Tuesday, May 8, 2007

More trash to treasure: the $2 kitchen island

As promised, here's the story of the $2 kitchen island (technically, Ken reminds me it's now $6 because we spend $4 on felt for the feet!)

We saw a picture in a magazine of a great arts & crafts style trestle table that we thought would be a fantastic island/bar in our kitchen - it was small so it would fit our plan & space. We've been trying living with an island for several months (using the old, too low, too big table temporarily) to see if we were island people. We thought it might be a pain to constantly walk around it, but instead it was so convenient & comfortable we decided to go with the island plan.

We started by trying to get a really cool, old cast iron barrel stand we found at a construction site in town - they were re-doing an old factory. The guy got greedy and wanted a lot of money for a mostly broken, rusty piece, so we gave up on that. Then we decided to use a sewing machine stand (also cast, period style) as the base. Not only did ours show up here broken after we found one we wanted, but it ended up being too small for the piece of wood we found for the top.

OK, backing up to the wood: we wanted a big slab, not strips of wood. Ken's friend who does carpentry happened to have a 20" wide, 2" thick, ~40" long slab of pine that had been sitting around for years, and let us have it for free. We took it to the local cabinetmaker for planing along with some other project wood (we don't have a plane, let alone one wider than 20"!) and it came out great.

So now we had a table top and were unhappy with the base option (look for it at this year's yard sale!). We went back to the magazine picture and realized that we could just build the base from other pieces of pine, now that we knew the slab was pine too. So, off to the garage to find some wood. We used joists left in the garage by (perhaps) the orginal builders for the legs, and cut some capitals and feet from good old 2x4s, hand planed to sharpen the edges. We remembered that we saves all kinds of large screws from the piano deconstruction, and we had free hardware. Amazingly, there was just about a perfect amount of hardware.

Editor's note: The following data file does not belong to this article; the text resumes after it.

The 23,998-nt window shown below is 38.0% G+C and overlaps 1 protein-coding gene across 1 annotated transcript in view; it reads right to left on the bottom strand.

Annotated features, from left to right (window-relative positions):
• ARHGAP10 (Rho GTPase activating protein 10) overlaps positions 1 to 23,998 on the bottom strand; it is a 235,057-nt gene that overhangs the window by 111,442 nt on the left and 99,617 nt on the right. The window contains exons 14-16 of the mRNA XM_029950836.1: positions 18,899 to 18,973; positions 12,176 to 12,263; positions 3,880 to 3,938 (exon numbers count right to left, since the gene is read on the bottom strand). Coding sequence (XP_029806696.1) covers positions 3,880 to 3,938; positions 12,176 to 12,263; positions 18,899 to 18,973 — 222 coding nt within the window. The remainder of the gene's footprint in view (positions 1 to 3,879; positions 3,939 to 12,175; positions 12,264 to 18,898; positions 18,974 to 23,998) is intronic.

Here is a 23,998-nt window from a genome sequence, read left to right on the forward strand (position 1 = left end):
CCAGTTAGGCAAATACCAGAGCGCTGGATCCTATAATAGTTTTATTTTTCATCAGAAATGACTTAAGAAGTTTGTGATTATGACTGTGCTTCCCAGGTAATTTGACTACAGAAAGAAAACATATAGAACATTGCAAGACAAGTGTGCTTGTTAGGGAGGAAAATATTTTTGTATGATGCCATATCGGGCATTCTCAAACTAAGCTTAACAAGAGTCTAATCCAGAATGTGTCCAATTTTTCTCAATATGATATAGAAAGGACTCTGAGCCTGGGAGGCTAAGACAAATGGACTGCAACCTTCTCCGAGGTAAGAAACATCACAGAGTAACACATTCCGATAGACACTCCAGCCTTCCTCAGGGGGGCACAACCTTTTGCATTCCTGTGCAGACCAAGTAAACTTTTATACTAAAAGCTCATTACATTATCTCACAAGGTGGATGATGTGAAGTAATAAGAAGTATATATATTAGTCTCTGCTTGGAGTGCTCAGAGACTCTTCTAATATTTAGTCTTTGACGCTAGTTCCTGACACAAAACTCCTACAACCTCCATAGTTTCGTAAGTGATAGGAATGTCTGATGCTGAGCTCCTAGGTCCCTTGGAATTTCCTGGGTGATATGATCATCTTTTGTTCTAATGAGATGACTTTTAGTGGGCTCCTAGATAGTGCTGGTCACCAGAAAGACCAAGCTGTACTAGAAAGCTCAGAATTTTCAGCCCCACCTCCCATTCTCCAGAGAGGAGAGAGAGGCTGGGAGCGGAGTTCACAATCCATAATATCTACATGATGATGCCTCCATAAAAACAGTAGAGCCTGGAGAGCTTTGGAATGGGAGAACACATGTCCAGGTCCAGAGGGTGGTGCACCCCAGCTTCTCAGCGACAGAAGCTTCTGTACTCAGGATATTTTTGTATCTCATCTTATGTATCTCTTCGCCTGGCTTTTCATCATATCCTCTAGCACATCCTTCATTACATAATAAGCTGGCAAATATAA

We used $2 of cull wood from the big box store, which happened to have a pile of 5/4 lumber months ago that we stockpiled, to create the stretcher bars (with through tenons, since we learned how to cut them as part of the pergola project) and shelf, and then just sanding, filling, sanding, staining, and voila! New kitchen island.

We got a couple of stools from the local liquidator for half price,

and made a little table runner with the design from our future backsplash tiles and a scrap of linen, using fabric paint (neat stuff, never used it before).


Then the big expense: sticking on felt feet. The table is done, and ready for us to bring the rest of the kitchen up to speed!

2 comments:

Bedroom furniture said...

kitchen cabinets and kitchen island requires lot of space, you have to make sure that building one does not cramp your kitchen area. Planning a kitchen cabinet island requires you to make sure that building one still leaves you with enough space to move and to cook freely around in the kitchen. You need to make sure that the kitchen cabinet island is large enough to suit your purpose –whether storage or as a work station – and small enough not to hinder other activities. What you are aiming for is organization, not more complications. Decide purpose of the kitchen cabinet island - Although organization is the main purpose of building a kitchen cabinet island, you should really think about how specifically you wish to accomplish this. Do you want the kitchen cabinet or kitchen island to serve as extra workspace or do you just want additional storage areas? This will ultimately help in deciding the design of the kitchen cabinet island. There are also certain kitchen cabinet islands which serve more as markers where the kitchen starts and another house area ends. The kitchen cabinet island, in this case, serves much better than a wall since people are able to observe exactly what happens in the kitchen

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